For the 23rd time, a weekend in February saw key players in the wine world descend upon St Helena, California for an auction of epic proportions: Premiere Napa Valley (PNV). Hundreds gathered within the stony walls of The Culinary Institute of America at Greystone to taste 187 lots and take a chance on their value. All proceeds from the event go to the non-profit Napa Valley Vintners, a trade association that does everything from market the entire region to provide environmental guidance for its 550 member wineries. This year, that number neared $3.7 million.
While the statistics may be stunning, PNV is about so much more than numbers. The wines previewed this year, and ultimately released under a Premiere Napa Valley label, lay expectation for each brand’s 2017 vintage (which comprised 72% of the auction lots, and won’t be released for years to come). PNV also demonstrates the sheer talent and creativity in the USA’s most respected wine region. And, it ultimately enables Napa Valley vintners to engage with local charities and encourage even more creativity.
Further, this isn’t a competition between big, bold cabs; PNV wines are often one-off selections that will never exist anywhere else. This makes the auction a collector’s paradise and a tremendous platform for winemakers, who bring something of uncommon merit, limited to either 60, 120 or 240 bottles. When the bottles are finished, they’ll be hand-numbered and signed before delivery. As many are quick to point out, these are the rarest of the rare wines.
A complete understanding of PNV requires stepping back one day before the main event. In the morning, doors open to a vintage perspective blind tasting, coupled with access to wines from brands donating 20-case lots (240 bottles) to the auction. Members of trade, previous bidders and select journalists work their way around two floors, testing their palates and getting a first taste of what may pique the interests of paddle-holders. Afterward, wineries host several events on their premises into the night, with an aim to give additional early access.
By the end of the first day, we’d already fallen in love with St. Supéry Estate Vineyards & Winery‘s estate grown Louis XIV 2017 Cabernet Sauvignon, Corison‘s 2017 Premiere Reserve, Duckhorn Vineyard‘s Block Selection 2017 Merlot and Hourglass‘ utterly extraordinary 50 Caliber 2017 Cabernet Sauvignon. Party host Spottswoode‘s 2017 Cabernet Sauvignon and Louis M Martini Winery‘s Mount Veeder’s Share (also a 2017 Cabernet Sauvignon) left the most resounding positive impressions.
Auction day commences early as well. As guests file into the institute, barrel tastings commence. All 187 lots were available to sample. Eager attendees rush from one winemaker to another, starting first with lot one, from NPV honorary chairman Aaron Pott, of Pott Wines. “As people who make and cherish Napa Valley wines,” Pott shares, “we look forward each year to this gathering of our trade partners and friends.” Trade partners include wine distributors, retailers and even restauranteurs.
To list all of the individual highlights is a near impossibility, but must be acknowledged. In one corner of the tasting floor Lang & Reed‘s 2018 Chenin Blanc was unforgettable—and the only entrant of this varietal. The brand’s proprietor and winemaker John Skupny has participated in PNV since its inception. Positioned nearby, Schramsberg Vineyard‘s 1998 J Schram Late Disgorged sparkling wine captivated every palate it graced. After 20 years on the lees in their caves, 60 bottles (which went for $24K total) will soon be in the hands of a lucky few.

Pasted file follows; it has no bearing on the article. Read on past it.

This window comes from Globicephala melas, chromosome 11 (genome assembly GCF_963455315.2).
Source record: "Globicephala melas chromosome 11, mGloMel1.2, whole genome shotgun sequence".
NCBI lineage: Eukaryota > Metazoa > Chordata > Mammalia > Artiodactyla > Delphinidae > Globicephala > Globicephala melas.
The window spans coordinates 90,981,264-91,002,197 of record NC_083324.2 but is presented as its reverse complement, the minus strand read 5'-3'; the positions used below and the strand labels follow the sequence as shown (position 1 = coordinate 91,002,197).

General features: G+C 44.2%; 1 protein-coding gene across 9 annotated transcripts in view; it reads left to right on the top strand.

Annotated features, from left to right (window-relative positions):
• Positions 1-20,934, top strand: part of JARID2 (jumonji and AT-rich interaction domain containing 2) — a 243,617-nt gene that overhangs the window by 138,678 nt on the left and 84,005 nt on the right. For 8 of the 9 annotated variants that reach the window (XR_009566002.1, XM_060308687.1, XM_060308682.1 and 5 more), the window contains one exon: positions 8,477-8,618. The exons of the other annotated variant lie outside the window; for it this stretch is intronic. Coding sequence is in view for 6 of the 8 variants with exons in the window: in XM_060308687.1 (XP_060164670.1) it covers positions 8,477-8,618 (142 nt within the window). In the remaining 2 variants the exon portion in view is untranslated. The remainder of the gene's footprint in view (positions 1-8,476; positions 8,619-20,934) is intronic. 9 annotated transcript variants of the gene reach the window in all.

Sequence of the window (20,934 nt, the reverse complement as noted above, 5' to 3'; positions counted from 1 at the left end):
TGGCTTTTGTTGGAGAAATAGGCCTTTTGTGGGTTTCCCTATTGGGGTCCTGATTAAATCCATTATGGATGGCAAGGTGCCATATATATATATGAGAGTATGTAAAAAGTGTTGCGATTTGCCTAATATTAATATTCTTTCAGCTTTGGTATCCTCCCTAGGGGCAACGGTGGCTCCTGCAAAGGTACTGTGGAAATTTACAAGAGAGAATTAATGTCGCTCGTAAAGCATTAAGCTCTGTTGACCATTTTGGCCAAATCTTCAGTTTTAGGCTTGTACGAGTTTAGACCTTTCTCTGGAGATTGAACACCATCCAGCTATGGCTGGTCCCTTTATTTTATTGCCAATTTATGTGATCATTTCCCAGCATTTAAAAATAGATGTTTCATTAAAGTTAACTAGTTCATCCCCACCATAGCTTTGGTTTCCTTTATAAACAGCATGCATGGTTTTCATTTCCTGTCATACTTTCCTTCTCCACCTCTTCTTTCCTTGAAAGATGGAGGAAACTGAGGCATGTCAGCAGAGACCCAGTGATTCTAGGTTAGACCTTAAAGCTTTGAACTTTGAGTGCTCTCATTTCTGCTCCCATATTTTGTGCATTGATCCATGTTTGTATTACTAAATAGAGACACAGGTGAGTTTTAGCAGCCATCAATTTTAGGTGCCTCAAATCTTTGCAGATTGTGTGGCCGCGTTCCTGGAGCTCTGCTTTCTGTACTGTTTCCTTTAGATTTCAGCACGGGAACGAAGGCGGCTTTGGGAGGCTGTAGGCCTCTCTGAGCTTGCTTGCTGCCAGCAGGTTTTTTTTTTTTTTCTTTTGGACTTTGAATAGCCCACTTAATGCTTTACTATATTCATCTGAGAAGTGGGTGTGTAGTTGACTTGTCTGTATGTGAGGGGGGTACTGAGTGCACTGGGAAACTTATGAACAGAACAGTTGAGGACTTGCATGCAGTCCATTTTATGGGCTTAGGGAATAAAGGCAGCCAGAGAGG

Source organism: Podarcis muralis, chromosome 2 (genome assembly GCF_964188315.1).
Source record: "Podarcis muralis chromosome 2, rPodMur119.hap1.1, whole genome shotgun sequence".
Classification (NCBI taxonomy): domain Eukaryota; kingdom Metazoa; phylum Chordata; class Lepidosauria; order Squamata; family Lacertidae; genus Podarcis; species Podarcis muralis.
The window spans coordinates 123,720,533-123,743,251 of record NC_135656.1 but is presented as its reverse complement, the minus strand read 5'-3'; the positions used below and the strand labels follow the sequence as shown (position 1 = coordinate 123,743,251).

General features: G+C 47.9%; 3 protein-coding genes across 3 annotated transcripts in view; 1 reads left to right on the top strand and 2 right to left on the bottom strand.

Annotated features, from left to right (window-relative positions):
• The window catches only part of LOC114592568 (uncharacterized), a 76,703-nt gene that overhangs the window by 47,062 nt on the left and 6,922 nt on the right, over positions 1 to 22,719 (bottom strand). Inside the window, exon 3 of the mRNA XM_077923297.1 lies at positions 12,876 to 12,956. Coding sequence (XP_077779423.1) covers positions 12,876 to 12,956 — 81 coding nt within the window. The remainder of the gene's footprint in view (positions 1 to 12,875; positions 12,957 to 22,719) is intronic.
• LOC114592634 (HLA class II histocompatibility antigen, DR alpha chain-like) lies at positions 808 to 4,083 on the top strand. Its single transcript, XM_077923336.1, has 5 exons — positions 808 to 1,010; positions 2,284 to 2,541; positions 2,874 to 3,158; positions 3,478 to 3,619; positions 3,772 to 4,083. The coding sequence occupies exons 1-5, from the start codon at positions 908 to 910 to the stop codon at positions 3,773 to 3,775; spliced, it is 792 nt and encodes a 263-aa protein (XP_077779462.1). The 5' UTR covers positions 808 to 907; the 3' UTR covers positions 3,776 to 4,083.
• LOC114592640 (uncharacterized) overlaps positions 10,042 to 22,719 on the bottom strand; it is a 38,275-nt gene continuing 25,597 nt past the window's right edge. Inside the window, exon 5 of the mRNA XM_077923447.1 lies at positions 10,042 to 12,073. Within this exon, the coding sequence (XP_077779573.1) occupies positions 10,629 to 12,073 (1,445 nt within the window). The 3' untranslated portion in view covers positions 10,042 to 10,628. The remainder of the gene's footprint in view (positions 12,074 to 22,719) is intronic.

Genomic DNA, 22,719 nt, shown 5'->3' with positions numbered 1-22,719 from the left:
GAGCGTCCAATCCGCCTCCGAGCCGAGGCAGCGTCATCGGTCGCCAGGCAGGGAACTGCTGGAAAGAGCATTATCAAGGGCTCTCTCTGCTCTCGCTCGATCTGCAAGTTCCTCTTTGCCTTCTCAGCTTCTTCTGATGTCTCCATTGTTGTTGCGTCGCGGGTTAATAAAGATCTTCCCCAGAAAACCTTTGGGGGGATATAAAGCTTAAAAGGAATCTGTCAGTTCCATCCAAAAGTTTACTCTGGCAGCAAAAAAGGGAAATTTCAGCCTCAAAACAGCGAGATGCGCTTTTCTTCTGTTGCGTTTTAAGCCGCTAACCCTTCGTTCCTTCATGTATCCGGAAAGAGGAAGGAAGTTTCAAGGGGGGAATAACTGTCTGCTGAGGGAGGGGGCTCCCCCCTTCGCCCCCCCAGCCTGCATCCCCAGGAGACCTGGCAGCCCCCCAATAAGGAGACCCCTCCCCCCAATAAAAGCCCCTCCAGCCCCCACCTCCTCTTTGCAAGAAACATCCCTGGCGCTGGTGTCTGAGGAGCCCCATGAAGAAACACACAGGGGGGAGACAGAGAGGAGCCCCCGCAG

Big names like Continuum Estate (with their 2017 red), Inglenook (with their Three Part Harmony) and Alpha Omega (with Dr To Kalon, a Cabernet blend from two of their acclaimed vineyards) did not fail to impress. And lesser-known brands like Vineyard 29 won over new fans with their liquid, in this case, a 2017 Cabernet Sauvignon dubbed the St Helena Special.
“It’s incredibly important for the trade, first and foremost,” Fantesca‘s director DLynn Proctor explains. “Myself, a former member of the trade and longtime sommelier, it gives me—like with Bordeaux Futures—an insight to what the vintage looks like and how it will progress.” He adds, “In the land of cult wines, it also gives many an opportunity to snatch up something great.”
In the land of cult wines, it also gives many an opportunity to snatch up something great
Silver Oak’s director of winemaking Nate Weis says, “We do have a different set of criteria for this event. Something that will show well here is a little more fruit-forward, has a lot of freshness and will jump out of the glass. We need it to show well today—and in 2022.”
Silver Oak provided the day’s greatest theatrics, with their 240-bottle lot of delectable—sustainably farmed and produced—2017 Cabernet Sauvignon initiating a bidding war. When the gavel fell, a record-setting $140,000 bid landed the estate-grown and bottled wine. Simple division reveals that the bidder paid $583 per bottle, a price that clearly telegraphs a successful future for the already beloved brand. We can attest to the wine’s deliciousness, having tried it twice during our two-day involvement. The bidder won’t see this wine again at least until 2021, however.
As prestigious, exploratory and full-on extraordinary the entirety of PNV was, it’s all just a precursor for one more event, summertime’s Auction Napa Valley, which brought in $13.6 million last year. That extravaganza could not exist without PNV, which allows Napa Valley Vintners to plan and execute the intricacies and grandeur of the second occasion. Still, the primary takeaway of PNV happens to be unadulterated passion of those who make wine—and those who covet it.